Volume 11, Issue 1
  • ISSN 1871-1340
  • E-ISSN: 1871-1375
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We investigated whether the effect of Homophone Dominance that has been reported for spelling errors on Dutch verb homophones (Sandra, Frisson, & Daems, 1999) also occurs in perception. This effect was indeed observed: participants in a proofreading experiment overlooked more homophone intrusions when the intruder was more dominant than the target form, irrespective of the inflectional ending. Participant groups whose grammatical awareness was better developed made fewer errors but also showed the effect of Homophone Dominance. The findings are explained in terms of a Computational and Similarity-Based Race model, in which a conscious and slow computational process in working memory, implementing the spelling rule, competes with an automatic and fast, frequency-sensitive process of lexical access. The presence of the effect in both spelling and reading explains why these errors on descriptively simple verb forms in Dutch are so persistent.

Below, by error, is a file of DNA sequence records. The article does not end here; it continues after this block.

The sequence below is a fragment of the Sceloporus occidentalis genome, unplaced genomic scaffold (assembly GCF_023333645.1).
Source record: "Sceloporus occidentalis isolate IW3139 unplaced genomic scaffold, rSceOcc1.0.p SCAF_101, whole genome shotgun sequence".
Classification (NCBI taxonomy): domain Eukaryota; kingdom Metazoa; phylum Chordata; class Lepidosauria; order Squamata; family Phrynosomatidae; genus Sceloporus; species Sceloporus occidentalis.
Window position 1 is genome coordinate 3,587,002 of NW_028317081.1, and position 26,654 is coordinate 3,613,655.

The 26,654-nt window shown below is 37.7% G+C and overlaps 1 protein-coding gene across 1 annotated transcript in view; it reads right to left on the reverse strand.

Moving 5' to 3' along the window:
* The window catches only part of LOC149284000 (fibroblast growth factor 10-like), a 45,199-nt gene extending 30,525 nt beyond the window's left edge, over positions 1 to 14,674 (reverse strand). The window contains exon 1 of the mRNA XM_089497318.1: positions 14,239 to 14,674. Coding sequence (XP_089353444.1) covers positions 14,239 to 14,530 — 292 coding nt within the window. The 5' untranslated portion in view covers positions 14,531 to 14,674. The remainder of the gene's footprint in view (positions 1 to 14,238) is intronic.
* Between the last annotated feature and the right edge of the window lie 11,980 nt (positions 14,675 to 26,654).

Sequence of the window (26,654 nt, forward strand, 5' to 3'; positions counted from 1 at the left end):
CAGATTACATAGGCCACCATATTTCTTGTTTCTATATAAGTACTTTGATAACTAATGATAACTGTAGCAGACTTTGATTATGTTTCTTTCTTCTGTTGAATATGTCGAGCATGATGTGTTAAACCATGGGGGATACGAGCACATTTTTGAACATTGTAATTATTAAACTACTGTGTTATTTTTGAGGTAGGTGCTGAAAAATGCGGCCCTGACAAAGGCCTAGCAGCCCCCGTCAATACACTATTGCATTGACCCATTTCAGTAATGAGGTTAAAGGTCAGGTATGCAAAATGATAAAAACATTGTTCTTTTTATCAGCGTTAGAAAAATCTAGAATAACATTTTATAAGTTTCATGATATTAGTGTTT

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  • Article Type: Research Article
Keyword(s): homophone dominance; proofreading; regular verb forms; spelling errors; working memory
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